During week two of Film Independent's Director's Closeup, the discussion was about how writers work with directors, as well as how writers direct. The panelists were writer/directors Jane Anderson (The Wife), Robin Swicord (The Curious Case of Benjamin Button), and Billy Ray (Captain Phillips).
A lot of the conversation centered around the writer / director relationship during production. Some key points made by the panelists were:
Respect the boundaries. Once you finish writing you have to pass the baton to the director. You've run your lap, now it's time for the director to run theirs.
As a screenwriter who will direct the film, write as a writer and not as a director - forget camera angles, etc.
It's okay to disagree about the script, as long as it's about the how it will be expressed not what the film is.
Don't be territorial about your script. It's a collaborative art.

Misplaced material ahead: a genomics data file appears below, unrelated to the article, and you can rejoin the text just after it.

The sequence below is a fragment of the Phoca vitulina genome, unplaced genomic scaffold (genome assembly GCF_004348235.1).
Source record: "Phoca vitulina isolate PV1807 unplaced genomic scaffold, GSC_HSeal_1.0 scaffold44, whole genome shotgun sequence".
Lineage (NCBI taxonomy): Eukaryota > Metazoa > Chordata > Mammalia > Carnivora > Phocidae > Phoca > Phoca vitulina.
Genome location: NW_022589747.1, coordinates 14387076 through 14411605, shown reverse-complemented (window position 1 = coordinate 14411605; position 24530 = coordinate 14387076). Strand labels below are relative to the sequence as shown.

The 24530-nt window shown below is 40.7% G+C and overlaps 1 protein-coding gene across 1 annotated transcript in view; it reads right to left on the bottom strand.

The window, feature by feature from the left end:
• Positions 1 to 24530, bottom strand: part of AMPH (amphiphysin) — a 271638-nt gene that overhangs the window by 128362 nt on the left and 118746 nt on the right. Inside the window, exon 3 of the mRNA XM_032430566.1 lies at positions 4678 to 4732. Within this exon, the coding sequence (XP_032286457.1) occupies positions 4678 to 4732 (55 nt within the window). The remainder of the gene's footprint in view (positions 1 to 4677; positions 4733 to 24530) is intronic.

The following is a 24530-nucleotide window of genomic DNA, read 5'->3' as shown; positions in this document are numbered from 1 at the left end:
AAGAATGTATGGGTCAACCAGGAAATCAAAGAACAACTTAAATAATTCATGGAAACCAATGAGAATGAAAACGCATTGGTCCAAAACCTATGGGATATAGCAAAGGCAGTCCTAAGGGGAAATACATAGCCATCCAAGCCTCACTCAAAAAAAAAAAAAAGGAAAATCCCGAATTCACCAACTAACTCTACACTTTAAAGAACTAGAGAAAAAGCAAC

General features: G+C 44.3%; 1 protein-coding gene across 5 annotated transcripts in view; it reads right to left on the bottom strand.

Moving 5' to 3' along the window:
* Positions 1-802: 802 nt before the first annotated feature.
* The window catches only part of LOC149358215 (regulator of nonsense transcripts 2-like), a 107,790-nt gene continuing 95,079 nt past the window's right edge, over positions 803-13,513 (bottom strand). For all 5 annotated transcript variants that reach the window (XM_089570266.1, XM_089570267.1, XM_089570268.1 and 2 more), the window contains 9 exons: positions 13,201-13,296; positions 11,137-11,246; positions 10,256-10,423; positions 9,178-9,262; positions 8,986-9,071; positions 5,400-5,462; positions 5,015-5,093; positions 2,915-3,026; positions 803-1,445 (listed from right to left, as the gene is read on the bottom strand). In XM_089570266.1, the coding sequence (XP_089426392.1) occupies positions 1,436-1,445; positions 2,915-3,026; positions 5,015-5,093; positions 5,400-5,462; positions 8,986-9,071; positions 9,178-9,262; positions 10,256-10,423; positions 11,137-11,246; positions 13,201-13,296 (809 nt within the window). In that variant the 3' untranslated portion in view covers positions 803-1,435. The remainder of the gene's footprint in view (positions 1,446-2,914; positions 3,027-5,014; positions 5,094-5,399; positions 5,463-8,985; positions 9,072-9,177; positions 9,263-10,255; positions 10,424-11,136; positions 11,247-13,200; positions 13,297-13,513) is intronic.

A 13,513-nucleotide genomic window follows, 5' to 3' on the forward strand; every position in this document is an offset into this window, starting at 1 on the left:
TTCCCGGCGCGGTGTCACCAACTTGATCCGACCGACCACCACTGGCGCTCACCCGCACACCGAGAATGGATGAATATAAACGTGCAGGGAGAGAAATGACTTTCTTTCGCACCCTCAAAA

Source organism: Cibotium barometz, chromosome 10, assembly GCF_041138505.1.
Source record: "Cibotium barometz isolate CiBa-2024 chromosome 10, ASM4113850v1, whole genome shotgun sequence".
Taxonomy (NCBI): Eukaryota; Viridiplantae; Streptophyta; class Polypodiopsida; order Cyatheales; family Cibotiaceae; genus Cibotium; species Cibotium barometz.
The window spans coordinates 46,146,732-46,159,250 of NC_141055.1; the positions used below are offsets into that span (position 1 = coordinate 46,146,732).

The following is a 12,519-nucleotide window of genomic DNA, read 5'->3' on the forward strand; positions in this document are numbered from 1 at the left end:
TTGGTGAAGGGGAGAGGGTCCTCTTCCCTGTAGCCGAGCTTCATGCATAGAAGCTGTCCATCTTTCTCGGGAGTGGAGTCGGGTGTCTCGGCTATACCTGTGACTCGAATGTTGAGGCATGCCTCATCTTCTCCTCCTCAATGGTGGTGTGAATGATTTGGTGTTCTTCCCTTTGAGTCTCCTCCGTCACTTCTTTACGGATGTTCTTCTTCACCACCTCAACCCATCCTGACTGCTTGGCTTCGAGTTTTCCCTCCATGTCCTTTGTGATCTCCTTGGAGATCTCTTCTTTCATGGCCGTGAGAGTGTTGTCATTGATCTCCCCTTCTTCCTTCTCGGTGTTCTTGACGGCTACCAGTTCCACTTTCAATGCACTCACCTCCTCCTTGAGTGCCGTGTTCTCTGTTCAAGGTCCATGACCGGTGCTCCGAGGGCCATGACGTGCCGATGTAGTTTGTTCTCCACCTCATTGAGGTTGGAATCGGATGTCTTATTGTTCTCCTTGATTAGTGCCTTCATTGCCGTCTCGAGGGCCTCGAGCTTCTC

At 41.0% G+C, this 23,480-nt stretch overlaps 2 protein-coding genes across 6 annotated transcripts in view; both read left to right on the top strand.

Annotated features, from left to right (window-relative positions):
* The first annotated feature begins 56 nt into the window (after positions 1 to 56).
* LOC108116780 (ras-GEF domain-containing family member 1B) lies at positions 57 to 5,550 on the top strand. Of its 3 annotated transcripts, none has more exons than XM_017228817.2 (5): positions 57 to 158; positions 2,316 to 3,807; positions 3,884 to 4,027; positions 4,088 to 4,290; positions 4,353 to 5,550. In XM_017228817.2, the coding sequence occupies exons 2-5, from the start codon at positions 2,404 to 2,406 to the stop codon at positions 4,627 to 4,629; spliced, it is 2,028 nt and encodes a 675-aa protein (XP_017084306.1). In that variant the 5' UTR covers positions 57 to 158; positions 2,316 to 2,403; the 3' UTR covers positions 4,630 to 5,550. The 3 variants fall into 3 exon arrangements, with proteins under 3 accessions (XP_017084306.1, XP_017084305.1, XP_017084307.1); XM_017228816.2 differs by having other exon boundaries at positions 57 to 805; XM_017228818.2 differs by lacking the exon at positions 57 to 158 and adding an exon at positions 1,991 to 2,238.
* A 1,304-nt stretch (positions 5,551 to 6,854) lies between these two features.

There's an alchemy that exists between the material and the actor. A great actor elevates the script. There should be room to allow for that.
The rehearsal process is between the director and actors. Any feedback the writer may have should be done directly with the director and outside of the rehearsal area.
Unless asked, there's no need for a writer to be on set, it's not fair to the director.
The idea is for the writer to disappear on the page. The absence of ego. Chip away at the story like a block of granite and eliminate anything that isn't in service of the story.
Directors need to focus on the big picture instead of the minutia in the script
There are four stages where things change: 1. In the director's process and spitballing with actors. 2. On set and dealing with the realities of production surprises. 3. Your own insight as the writer / director where you realize the dialogue isn't playing. 4. The editing room: the last rewrite. Where the final decisions are made.
There's more info about the panel on the Film Independent website.